Why isn’t anyone talking about fracking?

May 18, 2011 at 12:22 pm 3 comments

Fracking. For me, the word first conjured up images of late-night computer science study sessions and high-tech terminology.  I learned quickly that this is far from the meaning of Fracking. The term is actually an abbreviation for Hydraulic Fracturing, a method of natural gas extraction that uses deep well drilling and chemicals to pressure fracture rock in order to enable natural gas flow.

A very simple diagram of Fracking. Click on the above link for an interactive view.

The process is, of course, complicated, but here is a simplified version. First, water, sand and additives (chemicals) are pumped at an extremely high pressure down a wellbore. This is shot out from openings in the wellbore into the shale or other rock. The shale cracks to release the natural gas and it flows upwards. The sand and additives keep the fissures open.  The natural gas comes up to the surface in water and it must be separated.  The left over water is then sent to treatment facilities but only about 30-50% is fully recovered.

Map of Hyrdaulic Fracturing in the U.S.

image credit: biolargo.blogspot.com

For an interactive map of fracking in the US click here.

The concern around Fracking comes from the probable contamination of the water table, as well as the evaporation of the waste water before it is treated. The wells used for fracking are found at around 8,000 feet below the ground whereas the water table is found much closer to the surface, anywhere between 1,000 or 8 feet below the surface, depending on the area. As the chemicals rise to the surface, they pass through the water table.  The chemicals have the opportunity to escape into the ground water at this point.   Since a 2005 Energy Bill made hydraulic fracturing companies exempt from having to disclose the chemicals they used in the process, this fact can be disconcerting.  This is commonly known as the “Halliburton Loophole”.

Many companies label their additives by function and not by naming the actual compound.

image credit: http://raleighpublicrecord.org/fracking-2/2012/04/23/section-4-part-one-chemical-questions/

The other concern is while the waste water with natural gas is waiting to be separated, it is left in an open pool where it is free to be evaporated and enter the water cycle. The chemicals used during the process can be taken up with water vapor and then can be transported long distance before falling as rain. Only some of the water can be treated and recovered, which begs the question, where is the water left untreated going?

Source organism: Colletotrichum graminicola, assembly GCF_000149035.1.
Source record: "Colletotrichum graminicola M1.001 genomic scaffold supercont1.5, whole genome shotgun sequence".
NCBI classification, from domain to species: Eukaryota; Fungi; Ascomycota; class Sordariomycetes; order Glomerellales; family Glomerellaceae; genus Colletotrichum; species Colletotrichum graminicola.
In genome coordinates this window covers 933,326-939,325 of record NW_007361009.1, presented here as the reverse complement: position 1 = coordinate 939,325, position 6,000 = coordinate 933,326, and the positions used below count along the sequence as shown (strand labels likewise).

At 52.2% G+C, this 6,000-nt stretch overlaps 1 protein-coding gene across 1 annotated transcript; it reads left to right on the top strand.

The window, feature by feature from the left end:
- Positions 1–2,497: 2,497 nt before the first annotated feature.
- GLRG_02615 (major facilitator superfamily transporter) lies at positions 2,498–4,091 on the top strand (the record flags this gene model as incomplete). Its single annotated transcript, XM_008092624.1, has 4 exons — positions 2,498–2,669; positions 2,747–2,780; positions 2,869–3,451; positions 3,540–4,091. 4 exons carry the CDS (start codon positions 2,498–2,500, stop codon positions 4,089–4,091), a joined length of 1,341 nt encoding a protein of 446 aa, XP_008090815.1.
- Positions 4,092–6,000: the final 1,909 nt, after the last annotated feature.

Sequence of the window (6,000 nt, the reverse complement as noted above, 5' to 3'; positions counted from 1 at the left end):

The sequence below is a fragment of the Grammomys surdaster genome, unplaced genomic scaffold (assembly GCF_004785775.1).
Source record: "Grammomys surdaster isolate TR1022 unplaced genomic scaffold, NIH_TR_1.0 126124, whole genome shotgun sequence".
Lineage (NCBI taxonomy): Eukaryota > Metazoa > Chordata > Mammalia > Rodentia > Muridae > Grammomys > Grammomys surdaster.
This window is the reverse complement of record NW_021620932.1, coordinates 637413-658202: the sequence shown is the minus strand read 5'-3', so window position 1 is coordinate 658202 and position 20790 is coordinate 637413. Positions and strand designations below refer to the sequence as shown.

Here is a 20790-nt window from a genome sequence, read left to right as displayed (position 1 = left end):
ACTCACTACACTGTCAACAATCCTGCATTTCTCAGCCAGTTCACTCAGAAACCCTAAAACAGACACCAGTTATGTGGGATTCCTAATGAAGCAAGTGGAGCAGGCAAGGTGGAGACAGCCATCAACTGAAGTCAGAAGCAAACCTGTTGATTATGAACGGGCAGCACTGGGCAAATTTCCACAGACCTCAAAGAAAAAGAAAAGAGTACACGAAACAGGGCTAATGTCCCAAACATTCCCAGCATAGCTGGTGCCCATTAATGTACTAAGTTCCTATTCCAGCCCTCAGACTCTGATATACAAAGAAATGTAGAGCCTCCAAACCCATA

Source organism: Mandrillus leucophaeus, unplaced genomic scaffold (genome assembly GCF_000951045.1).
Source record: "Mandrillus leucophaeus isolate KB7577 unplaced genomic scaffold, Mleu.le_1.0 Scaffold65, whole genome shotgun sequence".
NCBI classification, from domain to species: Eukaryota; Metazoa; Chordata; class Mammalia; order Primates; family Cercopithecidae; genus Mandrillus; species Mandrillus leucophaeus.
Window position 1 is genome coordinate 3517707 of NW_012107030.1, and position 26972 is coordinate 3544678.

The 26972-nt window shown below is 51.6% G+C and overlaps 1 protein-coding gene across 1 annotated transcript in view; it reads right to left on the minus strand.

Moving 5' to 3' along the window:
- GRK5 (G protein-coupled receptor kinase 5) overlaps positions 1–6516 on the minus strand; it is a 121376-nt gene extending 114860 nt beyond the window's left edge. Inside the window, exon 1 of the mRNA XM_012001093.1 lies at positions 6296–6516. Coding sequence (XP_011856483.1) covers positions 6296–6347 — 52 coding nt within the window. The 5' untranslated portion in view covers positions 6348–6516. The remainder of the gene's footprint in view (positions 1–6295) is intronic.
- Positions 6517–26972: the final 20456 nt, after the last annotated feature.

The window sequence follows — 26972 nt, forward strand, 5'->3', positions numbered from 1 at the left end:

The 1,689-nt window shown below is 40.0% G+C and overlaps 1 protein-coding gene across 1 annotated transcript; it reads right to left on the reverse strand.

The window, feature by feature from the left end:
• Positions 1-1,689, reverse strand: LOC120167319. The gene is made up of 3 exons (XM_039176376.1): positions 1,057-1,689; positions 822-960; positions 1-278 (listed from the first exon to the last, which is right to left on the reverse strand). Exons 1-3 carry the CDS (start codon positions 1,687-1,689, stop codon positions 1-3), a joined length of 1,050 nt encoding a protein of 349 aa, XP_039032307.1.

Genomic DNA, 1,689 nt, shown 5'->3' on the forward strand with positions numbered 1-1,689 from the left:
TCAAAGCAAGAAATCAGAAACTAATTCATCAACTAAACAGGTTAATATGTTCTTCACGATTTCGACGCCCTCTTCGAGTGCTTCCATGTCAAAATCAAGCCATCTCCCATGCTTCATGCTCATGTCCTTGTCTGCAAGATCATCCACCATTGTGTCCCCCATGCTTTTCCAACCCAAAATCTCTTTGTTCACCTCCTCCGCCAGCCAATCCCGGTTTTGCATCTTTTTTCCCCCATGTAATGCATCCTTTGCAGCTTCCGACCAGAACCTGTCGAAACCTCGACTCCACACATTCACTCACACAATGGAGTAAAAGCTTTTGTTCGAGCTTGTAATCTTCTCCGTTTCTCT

image credit: buildaroo.com

Currently, the Environmental Protection Agency is starting up an extensive investigation of the safety issues around Fracking.  Together with the Science Advisory Board, they are looking into the impact it has on drinking water as well as various other resources.  The study is scheduled to start in 2012 and have results available by 2014. Read more about the EPA’s involvement here.  Legislation in Texas and even France has been popping up as well. The Post Carbon Institute has a lengthy, but comprehensive report that you can find here.

So back to our original question: Why isn’t anyone talking about fracking? The media buzz around Fracking is increasing lately as word spreads about it’s probable environmental concerns.  We might not have fracking in our backyards here in Wisconsin, but it’s important to pay attention to what goes on in other states, as it may be a precursor to developments here. We are hearing that natural gas will stabilize our economy and solve our foreign energy dilemma all in one, but it’s important to look at the issue from all sides and decide for yourself where you stand.


Entry filed under: community, consequences, conservation, consumption, environmental disaster, fracking, other, Toxins, waste, water.

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3 Comments Add your own

  • 1. No Fracking! | Corralea Activity Centre Ltd.  |  August 9, 2011 at 8:50 am

    […] What is “fracking”? […]

  • 2. Jasmin Wall  |  August 31, 2012 at 8:43 pm

    Bio-Fuel-Cell Dumps could be an alternative source of gases, which would save the companies more money, save our environment, prevent land-fill explosions & hence also save lives. It’s win-win, unlike the method described above. Yield is excellent.

  • 3. David Baker  |  December 3, 2012 at 9:13 am

    One of the big problems is trying to get help when there is a problem or who to call. I have been working in circles trying to get help with a mud blow out and there is no one to go to other than the gas comp-any itself. No watchdog to contact?


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